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Wednesday, 18 August 2021 - 16:11 WIB

70 percent of indigenous land of Wembi People lost to oil palm plantation and others

Elder of Wembi, Fransiskus Musui. Jubi/Timoteus Marten.

Elder of Wembi, Fransiskus Musui. Jubi/Timoteus Marten.

Jayapura, Jubi – Most of the customary land in Wembi Village, Manam District, Keerom Regency has been taken for oil palm plantations and other development projects. Indigenous Papuans of Wembi only inhabit 30 percent of their customary territory, while the other 70 percent have been used up by outside parties, as reported by the Papua’s Independent Consultation Team for People’s Empowerment (KIPRA) in its recent survey.

 

“There are two types of forest land that are found on almost all sides of the Wembi Village area except for the northern and northeastern parts, which is the location of oil palm plantation. It can be said that the village of Wembi is naturally surrounded by forest,” the report said.

 

Data from the Ministry of Environment as reported by the KIPRA Survey Team stated that as of 2020, 13,231 thousand hectares make up dry land cover in Wembi Village, oil palm plantations are 2,757 thousand hectares, swamp forest 1,751 thousand hectares, and agricultural land and shrubs 1,185 thousand hectares, while transmigration settlements and open land are around 201.86 thousand hectares, and the other 57.95 hectares are rivers.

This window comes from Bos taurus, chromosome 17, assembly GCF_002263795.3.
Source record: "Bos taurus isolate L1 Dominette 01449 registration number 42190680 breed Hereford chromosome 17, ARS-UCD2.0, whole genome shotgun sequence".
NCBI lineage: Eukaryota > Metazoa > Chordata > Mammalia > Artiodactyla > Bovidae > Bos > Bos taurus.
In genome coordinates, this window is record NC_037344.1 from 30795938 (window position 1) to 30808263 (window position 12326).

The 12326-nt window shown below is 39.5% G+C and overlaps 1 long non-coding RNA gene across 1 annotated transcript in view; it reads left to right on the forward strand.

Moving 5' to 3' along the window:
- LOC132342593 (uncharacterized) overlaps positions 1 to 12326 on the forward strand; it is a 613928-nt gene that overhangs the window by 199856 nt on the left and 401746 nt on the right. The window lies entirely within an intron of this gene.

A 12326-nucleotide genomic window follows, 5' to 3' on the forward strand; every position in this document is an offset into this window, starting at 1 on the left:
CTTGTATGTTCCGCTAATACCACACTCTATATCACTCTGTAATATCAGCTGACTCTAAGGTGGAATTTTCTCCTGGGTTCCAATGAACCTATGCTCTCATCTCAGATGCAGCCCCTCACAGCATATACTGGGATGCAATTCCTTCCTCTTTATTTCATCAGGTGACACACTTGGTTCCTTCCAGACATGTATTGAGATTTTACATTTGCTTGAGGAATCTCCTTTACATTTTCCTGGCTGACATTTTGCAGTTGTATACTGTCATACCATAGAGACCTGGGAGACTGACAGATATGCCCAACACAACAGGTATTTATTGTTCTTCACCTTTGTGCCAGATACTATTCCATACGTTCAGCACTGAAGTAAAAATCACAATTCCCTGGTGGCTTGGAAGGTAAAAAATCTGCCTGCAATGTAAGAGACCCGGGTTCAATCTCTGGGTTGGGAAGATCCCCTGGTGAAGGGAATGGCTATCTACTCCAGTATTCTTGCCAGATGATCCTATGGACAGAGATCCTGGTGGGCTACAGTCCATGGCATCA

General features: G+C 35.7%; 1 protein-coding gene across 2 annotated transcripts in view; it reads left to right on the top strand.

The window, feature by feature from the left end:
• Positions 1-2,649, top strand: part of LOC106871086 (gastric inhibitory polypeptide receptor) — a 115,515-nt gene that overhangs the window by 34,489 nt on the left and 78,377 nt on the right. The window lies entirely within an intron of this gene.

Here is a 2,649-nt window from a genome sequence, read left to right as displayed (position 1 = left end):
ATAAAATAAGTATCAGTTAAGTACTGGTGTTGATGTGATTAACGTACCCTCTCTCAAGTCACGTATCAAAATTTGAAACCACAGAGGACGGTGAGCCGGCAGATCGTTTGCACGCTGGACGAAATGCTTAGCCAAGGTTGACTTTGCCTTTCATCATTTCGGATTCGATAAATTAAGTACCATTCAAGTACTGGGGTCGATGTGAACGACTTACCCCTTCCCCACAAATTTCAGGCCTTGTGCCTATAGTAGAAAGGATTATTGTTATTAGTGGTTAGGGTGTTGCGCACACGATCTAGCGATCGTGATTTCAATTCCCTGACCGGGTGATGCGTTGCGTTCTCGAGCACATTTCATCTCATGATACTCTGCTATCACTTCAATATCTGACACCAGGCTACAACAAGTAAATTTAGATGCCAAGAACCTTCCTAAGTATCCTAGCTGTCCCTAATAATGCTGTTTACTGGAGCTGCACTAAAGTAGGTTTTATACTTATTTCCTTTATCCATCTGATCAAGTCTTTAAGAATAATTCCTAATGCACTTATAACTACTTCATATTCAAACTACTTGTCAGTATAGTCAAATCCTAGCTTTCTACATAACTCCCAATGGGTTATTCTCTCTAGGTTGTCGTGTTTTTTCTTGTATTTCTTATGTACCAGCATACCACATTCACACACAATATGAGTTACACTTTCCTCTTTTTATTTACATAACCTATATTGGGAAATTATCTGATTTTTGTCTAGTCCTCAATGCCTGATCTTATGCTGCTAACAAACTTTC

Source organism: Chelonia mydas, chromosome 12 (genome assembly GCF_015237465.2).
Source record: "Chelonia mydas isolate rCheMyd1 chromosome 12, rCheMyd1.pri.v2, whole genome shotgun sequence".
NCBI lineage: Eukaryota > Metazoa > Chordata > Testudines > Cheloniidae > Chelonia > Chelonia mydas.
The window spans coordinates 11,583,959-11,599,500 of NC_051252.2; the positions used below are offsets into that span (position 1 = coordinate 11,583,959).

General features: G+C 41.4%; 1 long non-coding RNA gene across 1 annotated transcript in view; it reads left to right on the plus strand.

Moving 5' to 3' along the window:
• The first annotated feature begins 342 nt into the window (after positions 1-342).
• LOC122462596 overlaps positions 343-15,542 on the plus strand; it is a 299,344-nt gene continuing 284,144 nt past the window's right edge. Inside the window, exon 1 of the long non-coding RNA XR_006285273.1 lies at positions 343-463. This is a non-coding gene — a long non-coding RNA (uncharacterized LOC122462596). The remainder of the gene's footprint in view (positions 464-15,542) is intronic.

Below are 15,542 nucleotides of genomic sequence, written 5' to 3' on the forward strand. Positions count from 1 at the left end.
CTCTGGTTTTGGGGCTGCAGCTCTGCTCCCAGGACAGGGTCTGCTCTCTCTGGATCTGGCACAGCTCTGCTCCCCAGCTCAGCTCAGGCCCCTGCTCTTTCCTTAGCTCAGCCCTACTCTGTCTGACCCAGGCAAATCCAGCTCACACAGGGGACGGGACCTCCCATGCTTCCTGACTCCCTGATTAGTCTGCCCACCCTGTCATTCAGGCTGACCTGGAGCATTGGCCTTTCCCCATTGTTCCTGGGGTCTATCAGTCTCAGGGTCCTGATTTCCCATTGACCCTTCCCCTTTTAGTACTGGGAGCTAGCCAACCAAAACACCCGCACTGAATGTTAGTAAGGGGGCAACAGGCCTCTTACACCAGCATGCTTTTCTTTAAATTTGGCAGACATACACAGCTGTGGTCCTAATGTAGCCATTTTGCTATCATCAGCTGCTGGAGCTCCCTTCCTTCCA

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The Indigenous Papuans of Wembi Village hunt and garden in a traditional way. In utilizing natural resources, the community makes an agreement to share results with the customary landowners.

 

Papua KIPRA director Irianto Jacobus said that his party was working with the Papua Legal Aid Institute (LBH) to advocate for the remaining traditional territory of Wembi Village. That way, the indigenous people can better understand and manage the potential of their natural resources.

 

“Such advocacy will strengthen the community as they understand the rights and obligations of indigenous peoples as citizens. In the future, there may be more development take place so we prepare for the worst to come from now on,” Jacobus told Jubi in Wembi Village on Thursday, August 12, 2021.

 

Read also: Investors insert themselves into indigenous community to grab land in Papua: NGO

 

The traditional elder (Puskue Assa) of Wembi, Fransiskus Musui, said Wembi Village had existed even before the Dutch government. Along with Uskwar, Yetty, and Kriku Villages, Wembi Village belongs to the Manem tribe. At Wembi, there are 13 clans, namely the Yawan, Bogor, Menafi, Pien, Pasewor, Pkarfremum, Musui, Mekawa, Dreamr, Boryam, Isomongkir, Numbun, and Kuntui.

 

Musui said the political turmoil during the 1969 referendum made people flee to the forest. Parents also took their children with them and therefore, the natural resources were not well taken care of.

 

From 1960 to 1970, the Keerom area was designated as a military operation area (DOM). The Wembi people also fled to Papua New Guinea (PNG) at that time. They returned around 1970 and in 1979, Wembi became an administrative part of Workwana Village.

 

In 1987 Wembi became a definitive village within the Manam District along with several other villages, such as Yeti, Kibay, PIR 4, Skofro, Kriku, Uskwar, and Piawi. In 1991, oil palm plantation company PTPN 2 was established in Wembi Village.

 

“When the palm oil company entered the Keerom area, the community was left behind and education was neglected,” said Musui. Now Kampung Wembi has 85 families with a total of 336 residents, of whom 176 are male and 160 are female.

 

Reporter: Timoteus Marten

Editor: Dewi Wulandari

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